Did you call me lazy? I love to see you have my brain – A insight into a dyslexic’s brain and the barriers we face every day:
Most people think dyslexia just affects reading and writing and sometimes they underestimate how challenging it can be for us.
We often get branded lazy and slackers which then lowers our confidence. If you ever hear this from someone just point them to this article and see if they could cope with all this going on while living with the normal dramas of day to day life. I bet they would be tired too.
I have listed a few things I struggle with to highlight this. This is not all my barriers, but they are the most popular. I tend to have flare ups as well so I could have a really great day with one of two of these or I get all these barriers in the one day and I just want to curl up under my duvet and sleep.
I will be elaborating on these points in future posts but here is a taster of a dyslexic’s mind and the barriers we face.
- The head fog – The struggle to get an idea on paper:
Quite often I get a head fog (I get it while writing this blog now). You have so many ideas in your head, but you struggle to get them out onto paper or even say them correctly when talking. This makes your head feel cluttered and often causes stress and frustration as people do not understand what you are trying to say. You also get very tired because of this as you use the extra energy to concentrate more.
- Telling the time:
I was unable to tell the time until I was 14. I was much better at telling digital time as it is one straight line of 4 numbers. But I cannot tell the time of normal clock face with arrows as the numbers move around so I cannot see what the arrow points too. This affects me a lot in exams as quite often I cannot see how much time I have left. And have you ever noticed what clock is normally in an exam room? It is not a digital one I can tell you and you’re not normally allowed to bring one in.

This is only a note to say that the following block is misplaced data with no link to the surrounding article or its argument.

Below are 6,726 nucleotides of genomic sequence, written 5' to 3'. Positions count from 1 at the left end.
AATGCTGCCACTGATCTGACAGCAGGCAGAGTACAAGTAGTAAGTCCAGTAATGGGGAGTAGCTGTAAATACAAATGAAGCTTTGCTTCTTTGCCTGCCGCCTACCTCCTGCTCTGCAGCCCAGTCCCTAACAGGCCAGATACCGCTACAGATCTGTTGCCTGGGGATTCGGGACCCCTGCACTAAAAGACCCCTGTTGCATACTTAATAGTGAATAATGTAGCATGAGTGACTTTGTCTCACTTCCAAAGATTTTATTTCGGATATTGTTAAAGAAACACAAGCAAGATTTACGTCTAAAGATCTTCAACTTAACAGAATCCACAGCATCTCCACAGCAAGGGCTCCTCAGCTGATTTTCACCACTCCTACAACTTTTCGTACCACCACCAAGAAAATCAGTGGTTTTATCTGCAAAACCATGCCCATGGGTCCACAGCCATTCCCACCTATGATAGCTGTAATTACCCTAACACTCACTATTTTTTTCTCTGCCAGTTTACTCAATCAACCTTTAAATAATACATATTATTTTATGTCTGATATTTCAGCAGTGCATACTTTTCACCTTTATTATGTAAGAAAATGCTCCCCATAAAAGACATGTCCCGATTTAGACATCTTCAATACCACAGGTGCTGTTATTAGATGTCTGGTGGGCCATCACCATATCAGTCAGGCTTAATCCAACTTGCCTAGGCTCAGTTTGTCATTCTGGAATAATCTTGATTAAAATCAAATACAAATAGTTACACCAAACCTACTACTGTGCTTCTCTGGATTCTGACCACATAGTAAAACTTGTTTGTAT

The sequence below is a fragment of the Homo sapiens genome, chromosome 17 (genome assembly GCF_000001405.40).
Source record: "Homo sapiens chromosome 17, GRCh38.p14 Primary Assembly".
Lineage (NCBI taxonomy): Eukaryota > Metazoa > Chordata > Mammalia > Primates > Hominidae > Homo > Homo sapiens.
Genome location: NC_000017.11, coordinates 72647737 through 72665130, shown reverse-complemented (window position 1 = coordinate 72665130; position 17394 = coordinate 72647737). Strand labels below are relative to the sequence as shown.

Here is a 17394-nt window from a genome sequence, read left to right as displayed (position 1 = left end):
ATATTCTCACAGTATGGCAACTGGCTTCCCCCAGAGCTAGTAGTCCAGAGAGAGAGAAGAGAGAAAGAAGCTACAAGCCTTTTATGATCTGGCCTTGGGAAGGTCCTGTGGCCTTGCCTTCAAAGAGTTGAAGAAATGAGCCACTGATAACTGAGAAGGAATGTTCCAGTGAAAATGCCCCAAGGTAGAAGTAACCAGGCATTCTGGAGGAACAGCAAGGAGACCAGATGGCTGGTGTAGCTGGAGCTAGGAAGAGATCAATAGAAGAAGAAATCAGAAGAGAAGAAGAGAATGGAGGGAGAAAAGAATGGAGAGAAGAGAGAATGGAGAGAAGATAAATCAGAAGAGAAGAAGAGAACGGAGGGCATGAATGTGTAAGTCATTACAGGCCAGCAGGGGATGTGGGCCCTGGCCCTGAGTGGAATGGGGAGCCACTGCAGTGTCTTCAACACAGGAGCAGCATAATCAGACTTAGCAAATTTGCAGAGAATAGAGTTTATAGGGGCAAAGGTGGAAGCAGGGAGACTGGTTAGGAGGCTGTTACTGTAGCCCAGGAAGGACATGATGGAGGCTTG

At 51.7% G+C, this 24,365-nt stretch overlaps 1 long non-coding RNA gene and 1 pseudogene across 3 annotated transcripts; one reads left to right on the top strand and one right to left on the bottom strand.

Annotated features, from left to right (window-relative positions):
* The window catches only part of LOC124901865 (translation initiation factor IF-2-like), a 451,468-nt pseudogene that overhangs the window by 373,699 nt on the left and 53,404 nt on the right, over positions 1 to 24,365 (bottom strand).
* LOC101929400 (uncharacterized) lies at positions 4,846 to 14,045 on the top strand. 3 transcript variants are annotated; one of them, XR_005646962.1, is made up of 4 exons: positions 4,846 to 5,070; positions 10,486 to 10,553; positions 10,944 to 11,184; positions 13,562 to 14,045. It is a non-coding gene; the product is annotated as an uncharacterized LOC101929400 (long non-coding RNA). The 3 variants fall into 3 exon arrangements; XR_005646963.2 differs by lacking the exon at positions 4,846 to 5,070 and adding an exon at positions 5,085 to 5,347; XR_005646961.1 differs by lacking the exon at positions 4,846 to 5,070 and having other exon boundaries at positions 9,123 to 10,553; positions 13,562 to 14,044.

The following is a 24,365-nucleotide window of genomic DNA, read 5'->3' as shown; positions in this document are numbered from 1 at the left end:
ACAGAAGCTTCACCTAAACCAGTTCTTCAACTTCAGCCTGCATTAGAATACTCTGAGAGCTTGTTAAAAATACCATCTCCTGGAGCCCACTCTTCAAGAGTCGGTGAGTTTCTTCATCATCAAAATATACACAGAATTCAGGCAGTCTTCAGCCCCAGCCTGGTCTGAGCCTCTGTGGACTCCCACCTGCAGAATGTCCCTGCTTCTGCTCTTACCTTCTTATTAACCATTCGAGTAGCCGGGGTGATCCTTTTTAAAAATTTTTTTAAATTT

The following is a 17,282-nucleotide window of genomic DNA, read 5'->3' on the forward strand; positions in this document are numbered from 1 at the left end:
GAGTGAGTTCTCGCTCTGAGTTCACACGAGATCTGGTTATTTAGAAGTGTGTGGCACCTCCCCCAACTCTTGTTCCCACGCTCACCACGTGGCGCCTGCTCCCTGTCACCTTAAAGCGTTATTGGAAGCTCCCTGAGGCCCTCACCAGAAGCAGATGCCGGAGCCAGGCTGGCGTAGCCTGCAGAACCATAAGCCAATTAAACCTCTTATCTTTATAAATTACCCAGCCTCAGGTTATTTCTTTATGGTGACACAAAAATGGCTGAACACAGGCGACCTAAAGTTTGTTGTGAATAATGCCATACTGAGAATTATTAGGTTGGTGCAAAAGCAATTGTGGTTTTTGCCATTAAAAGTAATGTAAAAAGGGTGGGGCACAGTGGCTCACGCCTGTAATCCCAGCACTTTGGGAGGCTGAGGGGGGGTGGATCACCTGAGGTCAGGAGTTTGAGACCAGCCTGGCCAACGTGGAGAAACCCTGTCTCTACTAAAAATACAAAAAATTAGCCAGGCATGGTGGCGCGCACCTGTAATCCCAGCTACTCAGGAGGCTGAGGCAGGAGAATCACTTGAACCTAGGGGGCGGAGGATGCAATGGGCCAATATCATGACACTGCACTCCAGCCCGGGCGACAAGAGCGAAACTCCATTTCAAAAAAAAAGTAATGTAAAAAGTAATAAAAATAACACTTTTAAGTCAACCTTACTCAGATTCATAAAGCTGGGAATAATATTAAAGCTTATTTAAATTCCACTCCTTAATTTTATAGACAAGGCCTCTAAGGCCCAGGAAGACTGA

- Organisation and time management or the lack of it:
A lot of my friends would argue that I have no issues with this however, I really do. I am fine now as I have coping mechanisms in place to help me but before I was diagnosed, I would stress out about this. This links to head fog as we have so many ideas and cannot express them it makes us quite chaotic people who get distracted easily. Due to this my time management was not good as I would desperately try to focus on one task that it would cause me to run out of time to do others. Which people would then label me lazy.
- I struggled with ‘simple’ tasks rather than difficult:
If you are dyslexic you may find that you struggle with the ‘simple work’ but when you get given harder work you get better grades (that is if you can get them to give you the harder work in the first place). This is because your brain is wired differently. For example, in maths I would struggle to complete a 1 mark question for reflecting a triangle on to a graph which the teacher would say was easy marks and to never miss out as they only take a minute to complete. Well that would take me 20mins because the squares and lines on my graph paper move around. But Algebra, where you find the value of something that isn’t there and 10 marks – oh I was great at those! I could complete one of those in 2 mins.